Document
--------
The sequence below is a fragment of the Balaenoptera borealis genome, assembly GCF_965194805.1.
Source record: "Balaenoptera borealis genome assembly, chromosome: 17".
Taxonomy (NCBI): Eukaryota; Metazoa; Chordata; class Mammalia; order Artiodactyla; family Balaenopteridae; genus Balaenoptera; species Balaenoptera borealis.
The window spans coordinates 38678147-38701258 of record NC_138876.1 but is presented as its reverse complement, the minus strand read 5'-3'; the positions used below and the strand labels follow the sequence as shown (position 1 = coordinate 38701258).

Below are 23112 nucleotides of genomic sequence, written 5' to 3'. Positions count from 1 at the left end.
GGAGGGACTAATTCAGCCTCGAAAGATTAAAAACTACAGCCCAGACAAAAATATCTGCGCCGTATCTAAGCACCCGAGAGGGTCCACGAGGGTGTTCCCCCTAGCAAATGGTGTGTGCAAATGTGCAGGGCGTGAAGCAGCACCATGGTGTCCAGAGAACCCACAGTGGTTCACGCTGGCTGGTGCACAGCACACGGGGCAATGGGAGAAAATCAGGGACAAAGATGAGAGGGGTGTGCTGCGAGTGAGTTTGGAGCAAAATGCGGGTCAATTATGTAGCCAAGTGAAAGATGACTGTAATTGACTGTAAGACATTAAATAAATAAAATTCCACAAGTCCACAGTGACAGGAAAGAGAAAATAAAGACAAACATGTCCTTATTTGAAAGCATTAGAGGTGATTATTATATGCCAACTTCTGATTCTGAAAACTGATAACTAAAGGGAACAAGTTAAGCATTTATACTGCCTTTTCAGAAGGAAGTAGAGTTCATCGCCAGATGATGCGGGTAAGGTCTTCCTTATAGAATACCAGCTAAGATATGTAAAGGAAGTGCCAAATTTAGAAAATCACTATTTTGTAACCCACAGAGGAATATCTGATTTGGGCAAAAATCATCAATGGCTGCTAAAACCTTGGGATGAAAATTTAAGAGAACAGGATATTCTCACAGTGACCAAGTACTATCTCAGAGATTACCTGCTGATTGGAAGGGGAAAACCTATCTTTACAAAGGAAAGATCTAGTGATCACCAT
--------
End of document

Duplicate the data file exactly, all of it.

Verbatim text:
The sequence below is a fragment of the Balaenoptera borealis genome, assembly GCF_965194805.1.
Source record: "Balaenoptera borealis genome assembly, chromosome: 17".
Taxonomy (NCBI): Eukaryota; Metazoa; Chordata; class Mammalia; order Artiodactyla; family Balaenopteridae; genus Balaenoptera; species Balaenoptera borealis.
The window spans coordinates 38678147-38701258 of record NC_138876.1 but is presented as its reverse complement, the minus strand read 5'-3'; the positions used below and the strand labels follow the sequence as shown (position 1 = coordinate 38701258).

Below are 23112 nucleotides of genomic sequence, written 5' to 3'. Positions count from 1 at the left end.
GGAGGGACTAATTCAGCCTCGAAAGATTAAAAACTACAGCCCAGACAAAAATATCTGCGCCGTATCTAAGCACCCGAGAGGGTCCACGAGGGTGTTCCCCCTAGCAAATGGTGTGTGCAAATGTGCAGGGCGTGAAGCAGCACCATGGTGTCCAGAGAACCCACAGTGGTTCACGCTGGCTGGTGCACAGCACACGGGGCAATGGGAGAAAATCAGGGACAAAGATGAGAGGGGTGTGCTGCGAGTGAGTTTGGAGCAAAATGCGGGTCAATTATGTAGCCAAGTGAAAGATGACTGTAATTGACTGTAAGACATTAAATAAATAAAATTCCACAAGTCCACAGTGACAGGAAAGAGAAAATAAAGACAAACATGTCCTTATTTGAAAGCATTAGAGGTGATTATTATATGCCAACTTCTGATTCTGAAAACTGATAACTAAAGGGAACAAGTTAAGCATTTATACTGCCTTTTCAGAAGGAAGTAGAGTTCATCGCCAGATGATGCGGGTAAGGTCTTCCTTATAGAATACCAGCTAAGATATGTAAAGGAAGTGCCAAATTTAGAAAATCACTATTTTGTAACCCACAGAGGAATATCTGATTTGGGCAAAAATCATCAATGGCTGCTAAAACCTTGGGATGAAAATTTAAGAGAACAGGATATTCTCACAGTGACCAAGTACTATCTCAGAGATTACCTGCTGATTGGAAGGGGAAAACCTATCTTTACAAAGGAAAGATCTAGTGATCACCAT